Sunday, 29 September 2013


Here's my rundown of the weekend:

A few tiles on the bathroom wall popped up for no reason. I went to HDB to lodge a report. Someone from HDB is supposed to call me in 2 or 3 working days. We'll see.

Mum hurt her foot.  We don't know how it happened exactly.  One moment she was reclined on the sofa watching tv, the next minute she complained it was too painful to walk.  I accompanied her to an acupuncturist. When we came home I made lunch. I toasted thin slices of croûte to eat with foie gras but my parents decided to be creative.  So we had foie gras with 猪场粉. What? You’ve never heard of fusion cuisine meh?

What about the croûte, you ask? Oh, we ate them with spam.

Mum and I made an amazing Ginger Scallion Sauce. The Italians have their pesto and we have our Ginger Scallion Sauce. Consisting of only four ingredients – ginger, scallion, salt and oil – it adds a salty, oniony kick to just about anything. Chicken. Noodles. Tofu. Naan. Croûte. We had it with steamed halibut last night and it was POW BANG KAZZAM!

I learnt to make macarons. Tons of fun!  The perfect macaron (pronounced mah-kah-ROHN) shells should be perfectly round and show 'feet' or a crown at their base, the crust is as smooth as egg shells and without blemishes.  Anything that is less than perfect gets discarded.  Further, they are delicate and puncture easily.  That's why macarons (not to be confused with macaroons) are terribly expensive.

The morning after:  I shared 3 pieces of above macarons with my French co-worker, Michel, and he says he would not mind being my guinea pig one more time. :)

Friday, 27 September 2013


My French boss was recently awoken by strange sounds in the night. “There is a ghost in your apartment?” I gasped, but it wasn't. It was a gecko which he rescued from his bathtub because, despite its sticky feet, could not climb out of the slippery bathtub on its own. So Stephane scooped it out using a cardboard, and released it. “And it has been haunting my kitchen ever since,” he said.

"You didn't kill it?"

"No, it's harmless and it keeps the apartment free of insects."

Compassion and coexistence.  Things that his father thought him since he was a kid.

Growing up in Corsica, Stephane's father showed him how to trap lizards by loop and knot method using a piece of weed.  Stephane recalls that he and his siblings kept more than one lizard at a time.   They would plant a stick firmly into the ground of their backyard/garden and tie their "pets" to the stick.  There the reptiles would stay, feeding on insects that flew by.  After a day or two, they were released, unharmed. 

This week, I was in Stephane's apartment when he was travelling.  I sent him an email teasing him, "If I see Gecko, I shall KILL it."

"Nooooooooo!" came the instant plea for the lizard's life.

Fortunately, Gecko and I did not meet.

Noises in the night and house lizards.  I'm terrified of both.  Regrettably, my father's motto towards lizards is "Kill On Sight".  Lizard and human do not coexist in our kitchen.

What kind of legacy do you want to leave with your kids?  Would it be Empathy and Understanding, or Ignorance, thus Fear?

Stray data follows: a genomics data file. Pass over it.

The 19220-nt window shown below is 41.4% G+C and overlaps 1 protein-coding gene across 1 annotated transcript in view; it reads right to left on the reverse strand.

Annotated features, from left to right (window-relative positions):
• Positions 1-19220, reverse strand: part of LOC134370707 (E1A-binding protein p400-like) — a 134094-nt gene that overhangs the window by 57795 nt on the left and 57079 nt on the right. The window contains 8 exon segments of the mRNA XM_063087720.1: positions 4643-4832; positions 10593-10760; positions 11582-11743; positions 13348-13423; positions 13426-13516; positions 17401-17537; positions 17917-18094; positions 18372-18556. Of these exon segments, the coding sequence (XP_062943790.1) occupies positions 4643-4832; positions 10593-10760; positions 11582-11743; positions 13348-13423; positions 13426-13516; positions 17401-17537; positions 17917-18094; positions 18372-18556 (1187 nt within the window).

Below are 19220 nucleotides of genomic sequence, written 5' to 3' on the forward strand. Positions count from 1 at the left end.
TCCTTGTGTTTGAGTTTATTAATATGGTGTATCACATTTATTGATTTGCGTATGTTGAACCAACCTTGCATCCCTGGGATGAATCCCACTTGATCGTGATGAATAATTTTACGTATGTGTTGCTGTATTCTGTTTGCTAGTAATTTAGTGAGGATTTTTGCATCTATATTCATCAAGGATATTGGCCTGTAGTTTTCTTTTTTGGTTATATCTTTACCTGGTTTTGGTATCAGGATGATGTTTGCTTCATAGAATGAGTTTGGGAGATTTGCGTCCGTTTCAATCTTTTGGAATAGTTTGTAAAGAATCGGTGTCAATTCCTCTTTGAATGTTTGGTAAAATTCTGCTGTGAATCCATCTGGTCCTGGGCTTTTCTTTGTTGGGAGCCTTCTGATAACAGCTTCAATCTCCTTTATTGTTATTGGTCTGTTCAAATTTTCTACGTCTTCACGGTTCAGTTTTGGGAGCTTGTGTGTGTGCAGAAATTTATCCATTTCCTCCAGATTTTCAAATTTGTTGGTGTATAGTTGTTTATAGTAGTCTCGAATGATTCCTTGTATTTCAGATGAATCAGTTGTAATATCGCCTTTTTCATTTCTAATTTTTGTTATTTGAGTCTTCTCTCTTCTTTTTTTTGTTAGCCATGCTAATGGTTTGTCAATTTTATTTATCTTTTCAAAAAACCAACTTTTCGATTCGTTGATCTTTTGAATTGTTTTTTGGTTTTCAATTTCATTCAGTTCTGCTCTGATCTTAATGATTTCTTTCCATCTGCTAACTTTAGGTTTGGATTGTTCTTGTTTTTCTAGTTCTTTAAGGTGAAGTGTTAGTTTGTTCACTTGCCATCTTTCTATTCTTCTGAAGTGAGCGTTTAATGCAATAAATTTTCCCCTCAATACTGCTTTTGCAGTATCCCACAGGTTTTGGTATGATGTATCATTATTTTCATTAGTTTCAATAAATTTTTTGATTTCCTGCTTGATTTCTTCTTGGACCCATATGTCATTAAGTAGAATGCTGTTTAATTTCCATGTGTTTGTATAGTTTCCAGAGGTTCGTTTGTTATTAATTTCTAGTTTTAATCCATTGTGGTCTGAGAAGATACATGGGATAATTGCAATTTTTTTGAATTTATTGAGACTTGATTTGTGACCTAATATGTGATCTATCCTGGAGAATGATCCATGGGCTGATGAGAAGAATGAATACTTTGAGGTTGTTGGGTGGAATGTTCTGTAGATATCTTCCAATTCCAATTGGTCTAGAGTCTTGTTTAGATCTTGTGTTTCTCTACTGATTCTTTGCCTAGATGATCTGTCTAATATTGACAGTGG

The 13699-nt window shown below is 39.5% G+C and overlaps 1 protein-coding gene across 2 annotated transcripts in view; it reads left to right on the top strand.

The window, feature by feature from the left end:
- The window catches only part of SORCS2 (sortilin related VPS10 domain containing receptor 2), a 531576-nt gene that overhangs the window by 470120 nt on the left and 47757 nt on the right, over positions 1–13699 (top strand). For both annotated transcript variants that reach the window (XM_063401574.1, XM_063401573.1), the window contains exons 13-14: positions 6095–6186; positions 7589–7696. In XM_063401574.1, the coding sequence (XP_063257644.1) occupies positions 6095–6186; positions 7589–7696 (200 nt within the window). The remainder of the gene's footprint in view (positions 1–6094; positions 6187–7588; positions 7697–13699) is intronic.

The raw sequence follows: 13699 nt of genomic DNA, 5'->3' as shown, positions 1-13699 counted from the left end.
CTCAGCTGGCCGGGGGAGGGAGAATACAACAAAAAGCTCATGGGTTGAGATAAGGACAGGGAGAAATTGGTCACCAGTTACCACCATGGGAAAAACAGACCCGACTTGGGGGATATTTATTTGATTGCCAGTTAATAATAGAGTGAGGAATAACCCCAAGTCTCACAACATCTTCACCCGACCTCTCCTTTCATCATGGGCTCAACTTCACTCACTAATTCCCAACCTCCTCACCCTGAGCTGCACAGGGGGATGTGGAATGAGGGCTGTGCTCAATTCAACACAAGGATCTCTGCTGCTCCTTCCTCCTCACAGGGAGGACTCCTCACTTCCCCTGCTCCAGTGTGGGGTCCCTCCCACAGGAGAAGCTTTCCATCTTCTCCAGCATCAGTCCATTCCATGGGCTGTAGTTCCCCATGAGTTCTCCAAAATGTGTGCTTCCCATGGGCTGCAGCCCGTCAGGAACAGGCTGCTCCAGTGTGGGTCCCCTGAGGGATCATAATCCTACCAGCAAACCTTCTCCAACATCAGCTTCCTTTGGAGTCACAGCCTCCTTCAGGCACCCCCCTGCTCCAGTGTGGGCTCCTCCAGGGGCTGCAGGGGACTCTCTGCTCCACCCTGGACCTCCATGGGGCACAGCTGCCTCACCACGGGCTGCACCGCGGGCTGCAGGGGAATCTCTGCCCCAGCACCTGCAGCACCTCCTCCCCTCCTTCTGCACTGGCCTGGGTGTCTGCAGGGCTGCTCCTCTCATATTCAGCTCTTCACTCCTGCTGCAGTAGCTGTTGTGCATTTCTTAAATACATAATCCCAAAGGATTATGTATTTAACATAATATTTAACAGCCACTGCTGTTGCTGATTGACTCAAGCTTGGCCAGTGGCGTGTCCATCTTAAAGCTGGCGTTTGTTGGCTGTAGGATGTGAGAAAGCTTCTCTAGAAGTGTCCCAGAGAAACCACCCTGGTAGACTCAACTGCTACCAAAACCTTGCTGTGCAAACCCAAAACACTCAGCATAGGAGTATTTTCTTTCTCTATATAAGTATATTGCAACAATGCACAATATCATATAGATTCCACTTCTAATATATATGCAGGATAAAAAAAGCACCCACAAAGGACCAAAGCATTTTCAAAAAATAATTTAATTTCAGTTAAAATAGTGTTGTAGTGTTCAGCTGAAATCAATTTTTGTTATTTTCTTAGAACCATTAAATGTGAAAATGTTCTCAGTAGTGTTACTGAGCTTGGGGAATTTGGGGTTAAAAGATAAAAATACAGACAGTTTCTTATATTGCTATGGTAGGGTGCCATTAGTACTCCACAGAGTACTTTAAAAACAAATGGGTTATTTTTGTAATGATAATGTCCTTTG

Saturday, 21 September 2013


The baking bug beckons!  This afternoon, while Dad fell asleep in his usual armchair, I made muffins.

Most muffin recipes asks for the pans to be filled two-thirds full of batter.  However, I read somewhere that the secret to plump muffins with glorious dome tops is to fill the pans to the brim.  I took that advice and look at those bumps!

I buttered my muffin pans instead of lining them with with paper baking cups because I prefer muffins with a nice crust.

From Bake! by Nick Malgieri

Makes 12 standard-size muffins

260 grams all-purpose flour
110 grams sugar
1 tablespoon baking powder
¼ teaspoon salt
110 grams unsalted butter, melted and slightly cooled
1 medium egg
240ml full fat milk

Set a rack in the centre of the oven and preheat to 190˚C/gas mark 5.

In a medium bowl, mix the flour, sugar, baking powder and salt, and set aside.

Pour the butter into a mixing bowl and thoroughly whisk in the egg, then whisk in the milk. Whisk about one third of the flour mixture into the liquid until absorbed. Whisk in another third, again until the liquid is absorbed. Use a rubber spatula to fold in the last of the flour mixture. Transfer the batter to the muffin pan.

Bake the muffins until they are well risen and golden, and the point of a paring knife inserted in the centre of one muffin emerges dry. This will take about 20 minutes. Cool the muffins in the tin on a rack and lift them out when they have cooled completely.


Sunday, 1 September 2013


Yesterday, Dad had a craving for his favourite mutton soup. It has been close to a year since he had it last. 

And so the three of us - Dad, Mum and I - embarked on an excursion to Changi Point.  We took our time, stopping every now and again for Dad to catch his breath; I to smell the flowers. 

'Twas a day well spent.


I just discovered that the new Blogger interface works with CHROME. How come no one tells me this?! I've been blogging with SAFARI sin...